How many languages can you recognise?


Java (programming language)
Java (programming language) (Photo credit: Wikipedia)

This site has an extensive online quiz on computer languages.

I managed just 11/75 (actually it was 12/75 but I pressed the wrong key when typing ‘Java’): a miserable 14.67%.

I missed some of the languages I use regularly yet got some I have never used, or maybe not used for close to 30 years (though I did, relatively recently, translate the Reingold-Tilford algorithm for drawing Red-Black trees from the original Pascal into C++, so maybe that helped.)

Love to know how you score.

Volume of a ball


As ane fule kno the volume of a ball (ie., the interior of a sphere) is \frac{4}{3}\pi r^3.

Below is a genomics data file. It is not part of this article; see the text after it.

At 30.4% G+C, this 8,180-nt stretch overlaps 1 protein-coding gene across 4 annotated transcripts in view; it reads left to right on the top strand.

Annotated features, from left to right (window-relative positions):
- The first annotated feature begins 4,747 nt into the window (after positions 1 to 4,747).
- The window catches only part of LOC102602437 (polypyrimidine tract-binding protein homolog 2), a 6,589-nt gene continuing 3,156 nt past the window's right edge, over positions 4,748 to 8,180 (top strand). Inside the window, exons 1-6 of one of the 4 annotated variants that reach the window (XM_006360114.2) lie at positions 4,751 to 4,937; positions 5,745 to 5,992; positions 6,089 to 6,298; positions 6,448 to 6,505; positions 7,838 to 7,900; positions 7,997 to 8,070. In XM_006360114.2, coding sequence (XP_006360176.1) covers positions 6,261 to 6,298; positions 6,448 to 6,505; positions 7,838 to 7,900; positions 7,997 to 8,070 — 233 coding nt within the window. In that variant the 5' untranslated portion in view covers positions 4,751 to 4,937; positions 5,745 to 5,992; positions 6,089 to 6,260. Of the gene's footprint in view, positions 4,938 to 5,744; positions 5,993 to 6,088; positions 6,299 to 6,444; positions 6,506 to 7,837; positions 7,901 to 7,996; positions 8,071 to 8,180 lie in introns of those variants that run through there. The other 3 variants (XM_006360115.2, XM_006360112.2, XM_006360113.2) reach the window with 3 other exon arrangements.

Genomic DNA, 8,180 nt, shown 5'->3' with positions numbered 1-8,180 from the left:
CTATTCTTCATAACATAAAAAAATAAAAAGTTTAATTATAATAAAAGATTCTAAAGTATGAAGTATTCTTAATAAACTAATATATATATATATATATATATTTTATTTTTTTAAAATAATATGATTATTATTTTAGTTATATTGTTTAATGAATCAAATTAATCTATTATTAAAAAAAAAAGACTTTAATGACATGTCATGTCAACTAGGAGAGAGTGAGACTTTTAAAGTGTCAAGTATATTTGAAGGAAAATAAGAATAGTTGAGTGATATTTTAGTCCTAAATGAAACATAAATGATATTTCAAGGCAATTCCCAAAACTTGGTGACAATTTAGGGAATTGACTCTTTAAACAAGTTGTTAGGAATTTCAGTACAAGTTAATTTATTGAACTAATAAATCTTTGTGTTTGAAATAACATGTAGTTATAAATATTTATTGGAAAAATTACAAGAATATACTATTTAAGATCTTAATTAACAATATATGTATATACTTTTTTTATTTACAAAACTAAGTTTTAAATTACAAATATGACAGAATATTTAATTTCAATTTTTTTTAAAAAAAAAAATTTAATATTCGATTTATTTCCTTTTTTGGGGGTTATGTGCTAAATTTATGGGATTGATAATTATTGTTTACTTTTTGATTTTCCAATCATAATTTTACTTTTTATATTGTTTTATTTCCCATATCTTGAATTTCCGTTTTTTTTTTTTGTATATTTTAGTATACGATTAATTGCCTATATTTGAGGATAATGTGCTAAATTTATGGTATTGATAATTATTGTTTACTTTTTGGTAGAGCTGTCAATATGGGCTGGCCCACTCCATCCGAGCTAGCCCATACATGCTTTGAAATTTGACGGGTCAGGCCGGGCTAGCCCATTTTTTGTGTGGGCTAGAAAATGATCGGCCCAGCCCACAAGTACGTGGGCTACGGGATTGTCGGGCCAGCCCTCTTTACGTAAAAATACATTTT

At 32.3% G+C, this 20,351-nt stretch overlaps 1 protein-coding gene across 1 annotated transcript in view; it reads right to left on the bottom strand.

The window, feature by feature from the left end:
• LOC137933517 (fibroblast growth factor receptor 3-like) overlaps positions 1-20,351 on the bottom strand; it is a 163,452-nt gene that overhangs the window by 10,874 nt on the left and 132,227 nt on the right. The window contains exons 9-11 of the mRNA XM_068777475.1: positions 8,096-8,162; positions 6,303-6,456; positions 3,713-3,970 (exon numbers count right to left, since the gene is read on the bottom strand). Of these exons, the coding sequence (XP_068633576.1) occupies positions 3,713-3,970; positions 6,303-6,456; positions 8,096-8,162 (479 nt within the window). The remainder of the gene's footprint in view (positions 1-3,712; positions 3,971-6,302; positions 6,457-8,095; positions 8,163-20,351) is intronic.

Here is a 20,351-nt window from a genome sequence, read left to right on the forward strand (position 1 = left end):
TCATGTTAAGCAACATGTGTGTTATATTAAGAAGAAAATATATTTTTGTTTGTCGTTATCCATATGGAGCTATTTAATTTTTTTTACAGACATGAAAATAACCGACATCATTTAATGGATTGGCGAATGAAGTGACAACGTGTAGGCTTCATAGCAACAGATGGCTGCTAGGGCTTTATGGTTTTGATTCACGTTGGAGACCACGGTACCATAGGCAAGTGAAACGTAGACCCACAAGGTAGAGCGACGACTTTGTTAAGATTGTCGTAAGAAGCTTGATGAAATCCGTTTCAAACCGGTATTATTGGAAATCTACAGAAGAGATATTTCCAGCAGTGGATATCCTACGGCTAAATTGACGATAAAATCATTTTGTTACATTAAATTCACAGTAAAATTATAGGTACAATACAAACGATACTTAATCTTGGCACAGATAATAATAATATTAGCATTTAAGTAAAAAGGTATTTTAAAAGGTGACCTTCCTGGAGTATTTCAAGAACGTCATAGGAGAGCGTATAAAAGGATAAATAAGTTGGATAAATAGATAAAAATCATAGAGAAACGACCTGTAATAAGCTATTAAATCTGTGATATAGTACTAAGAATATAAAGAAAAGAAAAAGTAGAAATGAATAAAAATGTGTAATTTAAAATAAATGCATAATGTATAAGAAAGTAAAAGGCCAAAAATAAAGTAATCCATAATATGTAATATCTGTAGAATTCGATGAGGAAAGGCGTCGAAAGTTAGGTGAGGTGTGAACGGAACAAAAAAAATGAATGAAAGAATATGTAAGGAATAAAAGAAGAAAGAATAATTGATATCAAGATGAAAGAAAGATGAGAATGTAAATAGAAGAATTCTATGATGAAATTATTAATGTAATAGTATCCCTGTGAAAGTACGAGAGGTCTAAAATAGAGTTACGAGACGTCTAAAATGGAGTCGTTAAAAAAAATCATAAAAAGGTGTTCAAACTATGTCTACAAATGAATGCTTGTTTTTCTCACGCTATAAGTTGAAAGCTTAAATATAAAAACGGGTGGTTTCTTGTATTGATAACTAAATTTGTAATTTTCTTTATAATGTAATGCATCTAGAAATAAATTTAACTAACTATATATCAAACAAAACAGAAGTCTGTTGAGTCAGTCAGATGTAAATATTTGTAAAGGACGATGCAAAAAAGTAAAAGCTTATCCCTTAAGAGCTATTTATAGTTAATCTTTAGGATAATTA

But I have just had one of those “why’s that then” moments and sought to prove to myself, using integration, why this would be so.

But my logic is flawed and I get the wrong result – so risking looking stupid – I am asking for someone to correct the error in my logic.

Starting from the start and a familiar (I hope!) lemma:

\pi is the ratio of a circle’s circumference (c ) to its diameter (d ), hence c = \pi d or, more familiarly, c = 2 \pi r where r is the radius of the circle.

Now the area (a) of a circle can then be found by integration:

a = \int_0^r 2\pi x dx , giving the familiar \pi r^2

So, my reasoning runs, the volume of a ball would then be:

2 \int_0^r \pi x^2 dx or \frac{2}{3}\pi r^3 , which is precisely half the figure it should be – so where have I gone wrong?